Chinese Scientist Who Genetically Modified Babies Is Under House Arrest

The Chinese scientist who shocked the world by announcing he created the first genetically-edited babies, He Jiankui, and who had been missing since his accomplishment spawned widespread outrage around the globe, has been "kept" in a small university guest house, apparently under lock and key while guarded by "a dozen unidentified men", according to the New York Times.

He was spotted for the last time in public in late November at a conference in Hong Kong, where he defended his actions. Over the past couple of weeks, rumors and speculation spread whether or not he was under house arrest. There has been no word from the Chinese government or his university, which placed him under investigation, about his whereabouts (or future).

For now, he appears to live in a fourth floor apartment in a university guesthouse on the campus of the Southern University of Science and Technology.

He achieved instant global fame (and notoriety) in November, when he claimed that he used genetically edited embryos implanted in a woman who gave birth to twin girls. At the conference, he presented data backing up his claims. However, his work was quickly denounced – not only in China, but also across the world – as a step too far. Chinese scientists said that the project focused too much on scientific achievement and not enough on ethical standards.

This past Wednesday, the doctor was seen on the balcony of his guest house, pacing back-and-forth. He could also be seen at one point talking to a woman who appeared to be his wife. It was observed that balconies attached to his apartment were fenced off by metal wiring. That same evening, four plainclothes guards stood outside of his apartment and when prompted, one said “How did you know that Professor He is here?”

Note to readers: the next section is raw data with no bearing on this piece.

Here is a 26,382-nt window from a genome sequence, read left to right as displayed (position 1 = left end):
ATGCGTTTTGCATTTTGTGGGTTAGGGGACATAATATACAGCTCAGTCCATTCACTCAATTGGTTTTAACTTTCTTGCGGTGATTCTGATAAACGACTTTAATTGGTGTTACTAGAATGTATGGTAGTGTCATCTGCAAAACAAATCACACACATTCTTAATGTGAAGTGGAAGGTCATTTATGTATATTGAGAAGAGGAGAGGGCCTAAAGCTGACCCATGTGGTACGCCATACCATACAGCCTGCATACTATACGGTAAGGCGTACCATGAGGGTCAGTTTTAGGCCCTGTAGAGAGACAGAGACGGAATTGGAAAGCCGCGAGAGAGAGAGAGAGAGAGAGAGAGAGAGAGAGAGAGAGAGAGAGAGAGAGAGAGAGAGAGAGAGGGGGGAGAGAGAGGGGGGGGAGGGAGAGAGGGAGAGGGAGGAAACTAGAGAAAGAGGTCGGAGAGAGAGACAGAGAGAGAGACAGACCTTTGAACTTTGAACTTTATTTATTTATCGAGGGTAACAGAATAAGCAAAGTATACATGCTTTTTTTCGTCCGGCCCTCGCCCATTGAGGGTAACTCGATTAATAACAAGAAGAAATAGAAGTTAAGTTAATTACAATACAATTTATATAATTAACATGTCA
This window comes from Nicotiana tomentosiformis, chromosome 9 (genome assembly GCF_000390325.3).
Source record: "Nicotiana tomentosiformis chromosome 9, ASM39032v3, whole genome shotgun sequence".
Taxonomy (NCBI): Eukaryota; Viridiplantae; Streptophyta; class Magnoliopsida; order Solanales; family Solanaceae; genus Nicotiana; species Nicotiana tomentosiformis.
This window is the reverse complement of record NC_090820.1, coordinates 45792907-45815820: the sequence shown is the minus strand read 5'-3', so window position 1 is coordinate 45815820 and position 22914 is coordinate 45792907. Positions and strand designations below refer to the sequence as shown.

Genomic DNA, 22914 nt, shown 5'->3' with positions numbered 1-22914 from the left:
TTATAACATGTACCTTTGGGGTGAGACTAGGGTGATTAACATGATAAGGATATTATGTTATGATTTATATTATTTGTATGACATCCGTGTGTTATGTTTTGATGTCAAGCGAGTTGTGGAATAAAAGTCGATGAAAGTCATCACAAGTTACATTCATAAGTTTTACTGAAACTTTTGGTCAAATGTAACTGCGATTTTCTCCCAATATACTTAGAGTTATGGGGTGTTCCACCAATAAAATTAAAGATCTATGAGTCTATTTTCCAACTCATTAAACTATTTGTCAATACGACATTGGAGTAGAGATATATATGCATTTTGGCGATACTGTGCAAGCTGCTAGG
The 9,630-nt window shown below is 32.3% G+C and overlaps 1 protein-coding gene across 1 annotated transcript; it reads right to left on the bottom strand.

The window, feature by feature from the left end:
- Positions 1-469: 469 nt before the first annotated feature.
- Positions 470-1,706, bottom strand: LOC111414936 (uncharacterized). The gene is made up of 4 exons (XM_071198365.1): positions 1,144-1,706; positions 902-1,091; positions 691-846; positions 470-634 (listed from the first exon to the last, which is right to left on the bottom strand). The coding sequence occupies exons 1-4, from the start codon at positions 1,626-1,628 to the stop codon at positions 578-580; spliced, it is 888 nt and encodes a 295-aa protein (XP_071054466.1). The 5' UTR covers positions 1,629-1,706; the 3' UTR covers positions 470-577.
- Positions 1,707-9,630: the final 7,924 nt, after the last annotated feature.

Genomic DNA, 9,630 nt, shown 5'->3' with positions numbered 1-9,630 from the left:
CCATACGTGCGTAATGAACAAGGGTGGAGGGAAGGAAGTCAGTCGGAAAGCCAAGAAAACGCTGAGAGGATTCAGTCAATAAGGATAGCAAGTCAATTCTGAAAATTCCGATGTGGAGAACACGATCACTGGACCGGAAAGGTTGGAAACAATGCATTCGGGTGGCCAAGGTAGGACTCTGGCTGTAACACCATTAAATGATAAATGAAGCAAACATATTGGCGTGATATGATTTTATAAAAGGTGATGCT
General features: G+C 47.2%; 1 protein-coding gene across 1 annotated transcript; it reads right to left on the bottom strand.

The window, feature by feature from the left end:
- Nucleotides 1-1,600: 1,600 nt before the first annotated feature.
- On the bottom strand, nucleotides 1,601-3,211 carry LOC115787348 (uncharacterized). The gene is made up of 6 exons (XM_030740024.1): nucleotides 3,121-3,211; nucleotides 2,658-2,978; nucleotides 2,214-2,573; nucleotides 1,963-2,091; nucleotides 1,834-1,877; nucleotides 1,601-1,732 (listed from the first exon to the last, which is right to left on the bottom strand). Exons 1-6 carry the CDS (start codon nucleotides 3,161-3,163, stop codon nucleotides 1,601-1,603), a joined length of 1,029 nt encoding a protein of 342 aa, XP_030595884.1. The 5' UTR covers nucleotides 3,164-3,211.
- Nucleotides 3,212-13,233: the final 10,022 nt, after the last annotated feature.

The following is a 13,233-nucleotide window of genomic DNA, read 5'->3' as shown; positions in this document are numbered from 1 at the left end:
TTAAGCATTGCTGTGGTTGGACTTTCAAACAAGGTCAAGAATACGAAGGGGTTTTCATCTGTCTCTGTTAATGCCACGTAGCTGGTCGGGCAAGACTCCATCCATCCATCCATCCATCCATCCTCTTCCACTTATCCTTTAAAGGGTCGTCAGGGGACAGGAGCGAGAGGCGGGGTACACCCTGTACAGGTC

It wasn’t clear whether the guards were from the University, the government, the police or some type of other organization. Police in Shenzhen did not respond to the New York Times' request for comment.

A colleague who helped co-found He's gene-testing company, Liu Chaoyu, confirmed his identity after seeing him on video.  According to another co-founder, Chen Peng, Dr. He is allowed to make phone calls and send emails. Chen stated: "He is safe. But I don’t know his exact whereabouts or what state he is in."

Earlier, a local newspaper reported that He had been placed under house arrest, which prompted much of the speculation as to his whereabouts. However, the University has claimed that this was not the case, stating: "Right now nobody’s information is accurate, only the official channels are."

The media in China has been surprisingly quiet about Dr. He's situation after he published his findings a months ago, suggesting a censorship order had come from the very top. He was spotted watching television on Thursday and guards were observed on the floor of his apartment on Friday. There were also guards placed in the hallway leading to his former offices at the school's biology department. In late December, the University issued a notice to his staff telling employees they were prohibited from taking interviews about anything regarding the genetically edited babies.

The notice, dated November 29, stated: “Do not discuss the contents or progress of the investigation, do not comment on the matter.” 

Dr. He's colleagues didn’t seem to know that he was working on genetically edited babies. Dr. He was reported to have said "There will be big news," while smiling, leading up to the conference where he made his announcement. His business partners have had to deal with the aftershock of his decisions.

Co-founder Liu stated: "He was extremely irresponsible to the employees, partners and investors. He did not discuss anything with us before he made his announcement and we had to deal with all of it unexpectedly."